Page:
I listen to a lot of blues; at the moment it's the Mississippi hill country blues singers like Mississippi Fred McDowell and R.L. Burnside and Junior Kimbrough.

(McDowell singing You Gotta Move which was covered by the Rolling Stones).



I'm into the delta bluesmen too - love Mississippi John Hurt - his version of Stagger Lee is great.

0 Replies
 
vonny
 
  1  
Reply Tue 10 Mar, 2015 04:55 am
In the UK we have Van Morrison of course - he covered two songs by Sonny Boy Williamson the 2nd - Help Me and Take Your Hands Out Of My Pocket.

FBM
 
  1  
Reply Tue 10 Mar, 2015 05:14 am
@vonny,
Van Morrison! One of my all-time favorites! In my opinion, he's been vastly under-appreciated over the years.
vonny
 
  2  
Reply Tue 10 Mar, 2015 05:32 am
@FBM,
From my home town of Newcastle we had Eric Burdon - once of The Animals - who sang House of the Rising Sun - he had a good blues/soul voice.

FBM
 
  1  
Reply Tue 10 Mar, 2015 05:43 am
@vonny,
Very Happy Another blast from my past.

vonny
 
  2  
Reply Tue 10 Mar, 2015 02:30 pm
@FBM,
Eric's still going - in his 70's now!

FBM
 
  1  
Reply Tue 10 Mar, 2015 06:37 pm
@vonny,
Good stuff, too!
0 Replies
 
vonny
 
  1  
Reply Wed 11 Mar, 2015 02:42 pm
Love this one ...

layman
 
  1  
Reply Wed 11 Mar, 2015 02:45 pm
Good one, vonny. I already posted it, actually. But it's another example of what I said in connection with Hurt's "Aint no tellin." It contains one of many recurring uses of the phrase "up the country," or "goin up the country" in blues tunes.

I was referring to the Blind Willie tune when I posted this. I now see one by John Lee...let me check that one out.
layman
 
  1  
Reply Wed 11 Mar, 2015 02:48 pm
@vonny,
I see it's Skip James, not John Lee Hooker, now. In that portrait, James looks a lot like John. I didn't look at the title--another classic tune, of course!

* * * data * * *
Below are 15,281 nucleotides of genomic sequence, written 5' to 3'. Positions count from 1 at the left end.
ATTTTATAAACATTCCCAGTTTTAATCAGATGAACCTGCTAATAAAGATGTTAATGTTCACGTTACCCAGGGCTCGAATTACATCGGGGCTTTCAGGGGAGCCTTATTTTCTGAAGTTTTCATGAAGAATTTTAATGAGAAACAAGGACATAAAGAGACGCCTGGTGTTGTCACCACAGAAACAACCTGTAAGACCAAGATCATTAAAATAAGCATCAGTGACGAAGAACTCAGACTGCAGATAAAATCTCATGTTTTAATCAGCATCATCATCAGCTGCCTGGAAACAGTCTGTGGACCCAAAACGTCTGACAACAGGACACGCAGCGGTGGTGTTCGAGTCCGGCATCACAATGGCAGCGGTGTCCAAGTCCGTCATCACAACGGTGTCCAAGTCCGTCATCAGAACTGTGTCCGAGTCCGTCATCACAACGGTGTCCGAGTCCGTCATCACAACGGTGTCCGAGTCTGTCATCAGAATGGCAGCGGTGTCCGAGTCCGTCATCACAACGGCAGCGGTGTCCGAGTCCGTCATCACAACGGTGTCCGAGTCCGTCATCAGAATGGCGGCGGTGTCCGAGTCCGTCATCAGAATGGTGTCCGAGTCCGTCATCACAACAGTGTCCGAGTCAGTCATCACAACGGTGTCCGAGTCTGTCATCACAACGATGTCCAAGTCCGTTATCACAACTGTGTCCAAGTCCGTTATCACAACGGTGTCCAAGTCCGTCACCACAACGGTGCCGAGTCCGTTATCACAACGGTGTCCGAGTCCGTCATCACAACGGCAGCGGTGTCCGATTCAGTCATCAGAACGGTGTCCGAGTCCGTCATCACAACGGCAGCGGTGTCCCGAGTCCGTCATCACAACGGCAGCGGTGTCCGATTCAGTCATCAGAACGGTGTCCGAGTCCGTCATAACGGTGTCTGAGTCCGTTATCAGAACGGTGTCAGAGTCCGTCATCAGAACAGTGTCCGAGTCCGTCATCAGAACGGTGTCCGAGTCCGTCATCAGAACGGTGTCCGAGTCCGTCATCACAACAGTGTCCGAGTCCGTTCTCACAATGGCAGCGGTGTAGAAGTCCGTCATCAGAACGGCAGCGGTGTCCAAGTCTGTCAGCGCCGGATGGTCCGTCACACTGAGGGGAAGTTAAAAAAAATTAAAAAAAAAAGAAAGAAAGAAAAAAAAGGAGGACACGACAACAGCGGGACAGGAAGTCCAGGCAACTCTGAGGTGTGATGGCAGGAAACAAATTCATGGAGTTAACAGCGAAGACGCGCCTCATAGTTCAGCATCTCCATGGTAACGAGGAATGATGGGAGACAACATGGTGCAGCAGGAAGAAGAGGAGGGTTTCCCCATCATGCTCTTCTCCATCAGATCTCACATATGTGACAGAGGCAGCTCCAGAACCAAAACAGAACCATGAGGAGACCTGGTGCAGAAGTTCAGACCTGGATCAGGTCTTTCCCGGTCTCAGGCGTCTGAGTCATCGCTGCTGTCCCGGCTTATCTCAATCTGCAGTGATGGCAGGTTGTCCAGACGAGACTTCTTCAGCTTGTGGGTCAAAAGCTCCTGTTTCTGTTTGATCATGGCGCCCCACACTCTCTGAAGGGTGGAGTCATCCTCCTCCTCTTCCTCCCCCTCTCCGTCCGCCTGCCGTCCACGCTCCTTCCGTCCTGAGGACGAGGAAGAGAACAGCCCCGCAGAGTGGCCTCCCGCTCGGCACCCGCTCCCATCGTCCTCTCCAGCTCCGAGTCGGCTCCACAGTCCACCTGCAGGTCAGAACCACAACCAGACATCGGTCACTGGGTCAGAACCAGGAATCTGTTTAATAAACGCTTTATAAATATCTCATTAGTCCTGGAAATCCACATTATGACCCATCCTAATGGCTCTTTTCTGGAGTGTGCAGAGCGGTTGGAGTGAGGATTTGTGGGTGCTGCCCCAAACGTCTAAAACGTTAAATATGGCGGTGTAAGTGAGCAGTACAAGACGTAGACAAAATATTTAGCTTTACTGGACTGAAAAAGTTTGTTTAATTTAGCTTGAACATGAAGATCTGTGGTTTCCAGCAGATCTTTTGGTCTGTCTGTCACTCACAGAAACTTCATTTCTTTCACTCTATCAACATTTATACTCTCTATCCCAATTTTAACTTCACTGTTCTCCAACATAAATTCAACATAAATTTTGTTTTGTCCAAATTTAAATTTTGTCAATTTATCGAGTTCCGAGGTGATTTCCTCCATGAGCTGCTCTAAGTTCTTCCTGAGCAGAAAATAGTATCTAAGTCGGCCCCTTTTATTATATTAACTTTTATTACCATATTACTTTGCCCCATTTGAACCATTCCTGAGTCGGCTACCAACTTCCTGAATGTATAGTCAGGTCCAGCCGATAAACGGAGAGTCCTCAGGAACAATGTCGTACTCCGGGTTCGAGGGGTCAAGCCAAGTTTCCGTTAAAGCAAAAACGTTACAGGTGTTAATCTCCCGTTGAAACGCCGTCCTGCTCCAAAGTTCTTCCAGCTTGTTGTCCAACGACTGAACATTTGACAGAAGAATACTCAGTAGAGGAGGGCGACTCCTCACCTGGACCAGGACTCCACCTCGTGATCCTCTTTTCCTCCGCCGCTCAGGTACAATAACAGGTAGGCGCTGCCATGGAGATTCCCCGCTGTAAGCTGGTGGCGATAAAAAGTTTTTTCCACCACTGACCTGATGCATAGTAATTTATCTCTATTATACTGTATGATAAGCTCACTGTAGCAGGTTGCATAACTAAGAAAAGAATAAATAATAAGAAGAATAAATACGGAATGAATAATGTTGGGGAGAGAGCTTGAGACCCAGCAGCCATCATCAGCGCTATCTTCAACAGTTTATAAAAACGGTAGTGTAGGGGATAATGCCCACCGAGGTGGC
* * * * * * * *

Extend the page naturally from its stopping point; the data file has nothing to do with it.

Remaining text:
0 Replies
 
vonny
 
  2  
Reply Wed 11 Mar, 2015 04:32 pm
@layman,
Quote:
Good one, vonny. I already posted it, actually.


Oops - I've deleted it. Sorry about that. Hard to keep track. We like a lot of the same artists - I keep posting, then seeing you've beaten me to it!

layman
 
  2  
Reply Wed 11 Mar, 2015 04:37 pm
@vonny,
Nice toon, vonny. One I haven't heard before. Gospel/spiritual music is the most direct forerunner of blues, and the two have a lot in common.

Only problem: One is the "devil's music," and one ain't.
0 Replies
 
layman
 
  2  
Reply Wed 11 Mar, 2015 04:43 pm
@vonny,
Here Ledbelly uses gospel numbers to illustrate the changes in tempo which took place since the time of slavery:

glitterbag
 
  1  
Reply Wed 11 Mar, 2015 08:30 pm
Don't forget some of the great blues artists that were women, Big Momma Thorton is the first one who comes to mind. Hound Dog was released in 1952 but only reached a large audience when Elvis then (shamefully) Pat Boone released their covers. She wrote Ball and Chain and it didn't become a well known song until Janis Joplin sang it at Monterey. Thorton also sang with the Muddy Waters band.